Although the Kashubian culture also goes back for centuries, it is less distinct from Polish culture than the Kashubian language is from the Polish language. The language was used every hour in everyday life, while the art forms and major events of Kashubian life were obviously affected by living side by side with Germans, Poles, and even Scandinavians. However, the Kashubian History and Culture Project at offers general information on Kashubian embroidery, also known as "Haft Kaszubski," and on several Kashubian folk dances. Although the type of paper cutting called "wycinanki" is not a purely Kashubian art form (it is also practiced in Poland and Ukraine), some beautiful examples of Kashubian wycinanki can be found at The Kashubian American artist and translator of Kashubian literature, Blanche Krbechek, is also well known in Kashubia for her wycinanki.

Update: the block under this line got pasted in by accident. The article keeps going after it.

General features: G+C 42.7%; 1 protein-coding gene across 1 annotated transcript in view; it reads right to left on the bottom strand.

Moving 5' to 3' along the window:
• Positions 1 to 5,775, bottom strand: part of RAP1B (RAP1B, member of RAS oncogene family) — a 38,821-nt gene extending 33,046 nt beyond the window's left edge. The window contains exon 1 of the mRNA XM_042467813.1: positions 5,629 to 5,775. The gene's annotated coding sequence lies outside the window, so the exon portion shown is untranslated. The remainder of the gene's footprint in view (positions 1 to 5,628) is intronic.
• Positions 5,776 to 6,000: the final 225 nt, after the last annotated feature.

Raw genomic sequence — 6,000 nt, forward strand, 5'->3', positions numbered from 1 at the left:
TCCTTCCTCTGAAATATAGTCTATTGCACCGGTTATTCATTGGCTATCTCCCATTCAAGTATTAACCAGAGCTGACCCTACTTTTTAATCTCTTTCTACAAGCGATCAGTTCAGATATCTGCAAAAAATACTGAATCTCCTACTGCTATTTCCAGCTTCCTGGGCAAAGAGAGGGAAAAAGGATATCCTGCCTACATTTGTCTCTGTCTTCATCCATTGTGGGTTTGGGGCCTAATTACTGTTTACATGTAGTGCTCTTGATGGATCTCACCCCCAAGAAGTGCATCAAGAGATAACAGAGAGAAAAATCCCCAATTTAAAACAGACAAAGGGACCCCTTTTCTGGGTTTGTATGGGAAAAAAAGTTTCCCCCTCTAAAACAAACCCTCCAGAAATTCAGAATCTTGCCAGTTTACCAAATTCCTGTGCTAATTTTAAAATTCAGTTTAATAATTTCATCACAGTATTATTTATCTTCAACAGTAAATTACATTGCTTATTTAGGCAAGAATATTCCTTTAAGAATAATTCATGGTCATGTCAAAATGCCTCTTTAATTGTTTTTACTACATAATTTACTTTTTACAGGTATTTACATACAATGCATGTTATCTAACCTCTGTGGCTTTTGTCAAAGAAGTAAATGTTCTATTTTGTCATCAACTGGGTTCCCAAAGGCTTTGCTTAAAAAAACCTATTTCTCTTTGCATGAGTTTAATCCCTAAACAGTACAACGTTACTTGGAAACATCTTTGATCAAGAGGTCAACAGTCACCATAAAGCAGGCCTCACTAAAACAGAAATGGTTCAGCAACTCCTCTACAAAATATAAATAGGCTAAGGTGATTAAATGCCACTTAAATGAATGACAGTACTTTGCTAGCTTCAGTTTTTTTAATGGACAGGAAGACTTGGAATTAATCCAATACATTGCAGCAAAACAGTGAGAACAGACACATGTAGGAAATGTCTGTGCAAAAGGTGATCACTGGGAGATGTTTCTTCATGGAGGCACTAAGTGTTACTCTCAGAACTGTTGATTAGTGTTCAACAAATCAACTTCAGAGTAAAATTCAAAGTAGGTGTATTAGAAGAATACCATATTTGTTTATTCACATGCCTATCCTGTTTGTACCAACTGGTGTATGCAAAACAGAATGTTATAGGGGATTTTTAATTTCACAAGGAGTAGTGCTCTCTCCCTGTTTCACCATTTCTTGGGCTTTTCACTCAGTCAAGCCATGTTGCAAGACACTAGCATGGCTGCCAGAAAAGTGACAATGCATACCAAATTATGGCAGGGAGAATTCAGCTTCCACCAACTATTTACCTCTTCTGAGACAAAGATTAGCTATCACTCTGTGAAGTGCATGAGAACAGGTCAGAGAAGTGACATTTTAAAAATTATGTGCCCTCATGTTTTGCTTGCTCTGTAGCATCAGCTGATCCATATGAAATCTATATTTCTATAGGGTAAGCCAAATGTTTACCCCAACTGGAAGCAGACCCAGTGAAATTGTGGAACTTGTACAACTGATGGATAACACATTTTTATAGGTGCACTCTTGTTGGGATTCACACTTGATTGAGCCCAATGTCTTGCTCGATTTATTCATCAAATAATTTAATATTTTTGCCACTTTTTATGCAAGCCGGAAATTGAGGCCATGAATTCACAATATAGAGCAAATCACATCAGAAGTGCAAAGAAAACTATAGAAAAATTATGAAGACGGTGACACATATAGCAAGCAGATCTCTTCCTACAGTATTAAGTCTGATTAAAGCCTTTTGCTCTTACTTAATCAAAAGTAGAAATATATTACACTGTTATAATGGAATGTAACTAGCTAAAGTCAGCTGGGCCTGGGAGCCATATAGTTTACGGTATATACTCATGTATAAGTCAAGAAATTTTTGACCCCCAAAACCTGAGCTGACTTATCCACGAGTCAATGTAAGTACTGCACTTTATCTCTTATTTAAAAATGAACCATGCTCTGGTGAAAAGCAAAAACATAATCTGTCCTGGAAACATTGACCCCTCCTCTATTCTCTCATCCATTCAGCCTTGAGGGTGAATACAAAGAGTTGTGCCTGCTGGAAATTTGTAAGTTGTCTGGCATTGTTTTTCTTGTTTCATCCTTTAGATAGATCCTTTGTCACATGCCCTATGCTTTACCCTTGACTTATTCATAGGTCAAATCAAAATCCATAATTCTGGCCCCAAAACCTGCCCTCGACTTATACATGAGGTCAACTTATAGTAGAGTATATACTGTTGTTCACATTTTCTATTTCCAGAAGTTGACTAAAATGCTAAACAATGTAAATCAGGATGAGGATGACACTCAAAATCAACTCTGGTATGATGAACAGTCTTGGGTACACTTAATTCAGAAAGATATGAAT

A custom common to Kashubians, Poles, Hungarians, and Ukrainians is the Easter Monday observance of Dyngus. Boys throw water over girls and "spank" them with pussy willows, demanding to be given two eggs. The girls return the favor to the boys the next day. This practice was observed for generations by Kashubian Americans in Winona and Pine Creek. Kashubians also observed the traditional Polish Easter and Christmas customs, as wonderfully described by the scholar of Polish American material culture, Ann Hetzel Gunkel.